; ;-- Get and set the exclusion flag. ; mov ax, 1 xchg al, [Level1Flag] or al, al jnz IntlExit ; Already running - bail out ;-- Execute front end code ; - - - ; ;-- Front end completed. Clear semaphore and see ; if tail is running. ; cli ; Tests must execute disabled xor al, al xchg [Level1Flag], al ; Get/Clear level 1 xchg [Level2Flag], al ; Get/Set level 2 or al, al jz ExecLevel2 ; Not running - go execute ; IntlExit: if DOS ; Restore registers and swap ; back to original stack popa pop es pop ds mov ss, cs: [savedss] mov sp, cs: [savedsp] iret else ; OS/2 ret endif ; ;-- Execute back end code. ; ExecLevel2: if DOS ; Swap off of interrupt stack popa pop es pop ds mov ss, cs: [savedss] mov sp, cs: [savedsp] end - - - cli ; Clear until we exit mov [Level2Flag], 0 if DOS iret else ; OS/2 ret
With this technique, at most one iteration of the front end handler and one iteration of the back end handler we be active at any one time
On entry to the Interrupt Routine, there are several house-keeping functions that are required for all drivers. When the Interrupt Routine begins execution, interrupts are disabled. Several critical tasks must be performed before re-enabling. The adapter's interrupt should be masked, either at the PIC or at the adapter itself, whichever is more convenient, and an End-of-Interrupt command must be delivered to the PIC to re-enable normal hardware interrupt processing. If running under DOS, the driver must swap to a private interrupt stack. Finally, with the Interrupt Routine secure from recursion, the processor interrupt flag should be set to allow normal system operation.
Before continuing further along its processing path, the driver must ensure that it is executing in protected mode. This is a requirement if any upcalls to the protocol are to be executed during interrupt handling. The procedure for ascertaining whether or not the Interrupt Routine is running in protected mode and, if necessary, executing the mode switch is given below.
if OS2 smsw ax ; Get machine status word mov [ModeSwitch], ax shr ax, 1 ; Shift out Protected Mode bit jc InProtMode ; Okay ; mov dl, RealtoProt ; 0x2F call dword ptr [DevHelp] mov [ModeSwitch], 1 ; InProtMode: endif
Similarly, during the Interrupt Routine's exit procedure, the processor must be resumed to real mode if a switch has been executed at the driver's request.
; ;-- Ready to exit. See if we did mode switch. ; if OS2 xor al, al xchg [ModeSwitch], al or al, al ; =0 then no switch jz NoSwitch ; mov dl, ProttoReal ; 0x30 call dword ptr [DevHelp] ; NoSwitch: endif
There are two basic mechanisms provided for passing received frames up to the protocol. The choice is based primarily on the type of interface supported by the adapter. For adapters that support shared memory such that the MAC drive has complete visibility to the entire received frame, the ReceiveChain primitive provides the more efficient mechanism for conveying frames to the protocol driver. If, on the other hand, the adapter interfaces via programmed I/O, ReceiveLookahead offers a facility whereby the driver can input a relatively small leading portion of the received frame and advertise it to the protocol driver. Drivers that generally use ReceiveChain may occasionally revert to ReceiveLookahead in situations where adapter memory resources are running low. Both methods are described in more detail below.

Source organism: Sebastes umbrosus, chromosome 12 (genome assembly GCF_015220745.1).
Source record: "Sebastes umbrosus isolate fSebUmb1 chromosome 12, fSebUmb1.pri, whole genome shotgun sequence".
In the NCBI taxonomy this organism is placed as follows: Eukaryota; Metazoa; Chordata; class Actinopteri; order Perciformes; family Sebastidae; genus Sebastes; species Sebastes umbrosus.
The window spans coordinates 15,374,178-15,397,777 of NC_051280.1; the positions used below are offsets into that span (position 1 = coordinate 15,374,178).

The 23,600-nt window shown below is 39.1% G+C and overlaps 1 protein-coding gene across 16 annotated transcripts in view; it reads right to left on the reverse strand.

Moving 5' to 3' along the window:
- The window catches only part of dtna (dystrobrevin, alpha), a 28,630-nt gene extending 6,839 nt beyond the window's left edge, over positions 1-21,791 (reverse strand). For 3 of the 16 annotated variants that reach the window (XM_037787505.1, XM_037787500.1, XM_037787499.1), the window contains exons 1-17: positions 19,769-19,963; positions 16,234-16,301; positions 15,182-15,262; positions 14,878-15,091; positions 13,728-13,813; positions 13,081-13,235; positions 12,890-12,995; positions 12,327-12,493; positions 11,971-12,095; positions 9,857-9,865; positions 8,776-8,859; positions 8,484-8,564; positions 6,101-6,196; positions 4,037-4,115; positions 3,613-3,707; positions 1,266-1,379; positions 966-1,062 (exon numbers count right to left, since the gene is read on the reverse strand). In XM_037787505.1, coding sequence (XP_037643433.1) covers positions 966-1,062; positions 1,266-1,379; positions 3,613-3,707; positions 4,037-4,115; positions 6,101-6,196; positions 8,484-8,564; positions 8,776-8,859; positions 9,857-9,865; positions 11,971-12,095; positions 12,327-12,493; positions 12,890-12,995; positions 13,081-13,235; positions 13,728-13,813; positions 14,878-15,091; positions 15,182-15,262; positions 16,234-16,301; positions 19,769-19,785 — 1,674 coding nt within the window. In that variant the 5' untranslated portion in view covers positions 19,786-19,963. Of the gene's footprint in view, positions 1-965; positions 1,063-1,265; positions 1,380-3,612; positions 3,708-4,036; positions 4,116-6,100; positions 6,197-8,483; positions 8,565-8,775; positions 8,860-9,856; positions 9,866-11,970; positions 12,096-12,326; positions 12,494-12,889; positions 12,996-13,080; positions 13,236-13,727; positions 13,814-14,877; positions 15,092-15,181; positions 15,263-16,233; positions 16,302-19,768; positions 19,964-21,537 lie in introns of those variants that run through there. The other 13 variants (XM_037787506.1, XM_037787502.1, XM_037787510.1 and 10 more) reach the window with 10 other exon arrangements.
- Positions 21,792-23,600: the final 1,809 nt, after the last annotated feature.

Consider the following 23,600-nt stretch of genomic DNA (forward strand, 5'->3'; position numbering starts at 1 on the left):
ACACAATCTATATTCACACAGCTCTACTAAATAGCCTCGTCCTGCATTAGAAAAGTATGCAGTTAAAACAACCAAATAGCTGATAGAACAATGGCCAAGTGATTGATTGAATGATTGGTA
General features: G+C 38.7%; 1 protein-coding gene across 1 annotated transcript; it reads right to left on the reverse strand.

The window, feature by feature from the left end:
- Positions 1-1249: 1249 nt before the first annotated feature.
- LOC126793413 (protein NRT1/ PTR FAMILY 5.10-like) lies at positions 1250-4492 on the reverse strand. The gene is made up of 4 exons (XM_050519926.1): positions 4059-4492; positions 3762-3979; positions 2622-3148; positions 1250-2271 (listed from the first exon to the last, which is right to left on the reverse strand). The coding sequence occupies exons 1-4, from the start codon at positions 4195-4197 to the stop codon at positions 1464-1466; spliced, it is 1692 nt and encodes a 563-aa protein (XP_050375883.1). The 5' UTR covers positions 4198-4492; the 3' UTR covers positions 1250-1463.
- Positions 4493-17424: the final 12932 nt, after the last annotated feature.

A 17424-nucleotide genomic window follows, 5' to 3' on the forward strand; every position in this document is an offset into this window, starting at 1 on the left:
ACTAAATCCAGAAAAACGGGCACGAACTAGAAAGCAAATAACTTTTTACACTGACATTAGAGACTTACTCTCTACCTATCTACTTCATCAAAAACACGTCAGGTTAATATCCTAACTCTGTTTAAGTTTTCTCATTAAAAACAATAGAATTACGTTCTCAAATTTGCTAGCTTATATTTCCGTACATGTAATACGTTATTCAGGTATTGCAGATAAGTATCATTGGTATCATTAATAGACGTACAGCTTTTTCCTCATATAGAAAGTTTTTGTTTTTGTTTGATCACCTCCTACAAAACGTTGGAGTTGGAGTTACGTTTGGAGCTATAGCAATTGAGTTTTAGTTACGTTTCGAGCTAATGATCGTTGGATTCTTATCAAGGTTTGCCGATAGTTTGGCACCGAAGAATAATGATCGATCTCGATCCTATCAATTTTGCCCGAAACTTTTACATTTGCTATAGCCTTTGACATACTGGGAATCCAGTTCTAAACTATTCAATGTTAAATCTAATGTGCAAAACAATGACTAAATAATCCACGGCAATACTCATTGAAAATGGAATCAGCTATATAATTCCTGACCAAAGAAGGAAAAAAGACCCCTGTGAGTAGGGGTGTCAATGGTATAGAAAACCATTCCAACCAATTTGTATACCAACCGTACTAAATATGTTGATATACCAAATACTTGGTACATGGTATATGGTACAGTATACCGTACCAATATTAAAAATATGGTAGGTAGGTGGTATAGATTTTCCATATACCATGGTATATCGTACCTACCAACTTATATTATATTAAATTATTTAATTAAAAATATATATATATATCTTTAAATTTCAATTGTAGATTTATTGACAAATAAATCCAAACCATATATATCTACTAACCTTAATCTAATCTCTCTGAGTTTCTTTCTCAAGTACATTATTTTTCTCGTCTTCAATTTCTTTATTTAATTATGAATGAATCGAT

ReceiveLookahead and ReceiveChain are both defined as indications, and may be suppressed based on the value of the indication level variable. The level of indication may be manipulated explicitly by the protocol driver via the IndicationOn and IndicationOff MAC entries. Additionally, the MAC explicitly disables indications before calling the protocol driver at an indication entry point. This ensures that the protocol driver will not be interrupted during indication processing by the arrival of another indication. Beside the other arguments passed to the protocol driver during an indication call, the MAC passes the address of a byte location called the IndicateFlag. Before the upcall, the MAC initializes this location with the value 0xFF. During indication processing the protocol driver may clear this location. On return, the MAC examines the value contained in the flag. If it has been cleared, then indications remain disabled. Otherwise, the MAC decrements the value of indication level potentially re-enabling indications.
The code fragment given below illustrates the sequence required to signal a ReceiveLookahead indication to the protocol driver. If the Protocol accepts the frame, it will call the MAC driver's TransferData entry within the context of the ReceiveLookahead call in order to receive a copy of the frame data.
; ;-- Execute a ReceiveLookahead upcall. The assumption is ; that if we have reached this point indications are ; currently enabled. ; mov byte ptr [IndicateFlag], -1 inc byte ptr [IndicationLevel1] push [MacId] ; Assigned by ProtMan push [FrameSize] ; Total size of frame push [LookAheadLen] ; Range of LookAhead ; This could be entire frame push ds ; Far ptr to LookAhead buffer push offset LookAheadBuff push ds ; Far ptr to action flag push offset IndicateFlag push [ProtocolDS] ; Obtained during bind push dword ptr [ReceiveLookahead] ; Address copied during bind ; ;-- If the Protocol wants the frame it will call our ; TransferData entry from within the context of this call ; mov dl [IndicateFlag] ; On return either 0 or -1 add [IndicationLevel, dl inc [NeedIndComplete] ; Remember we need a complete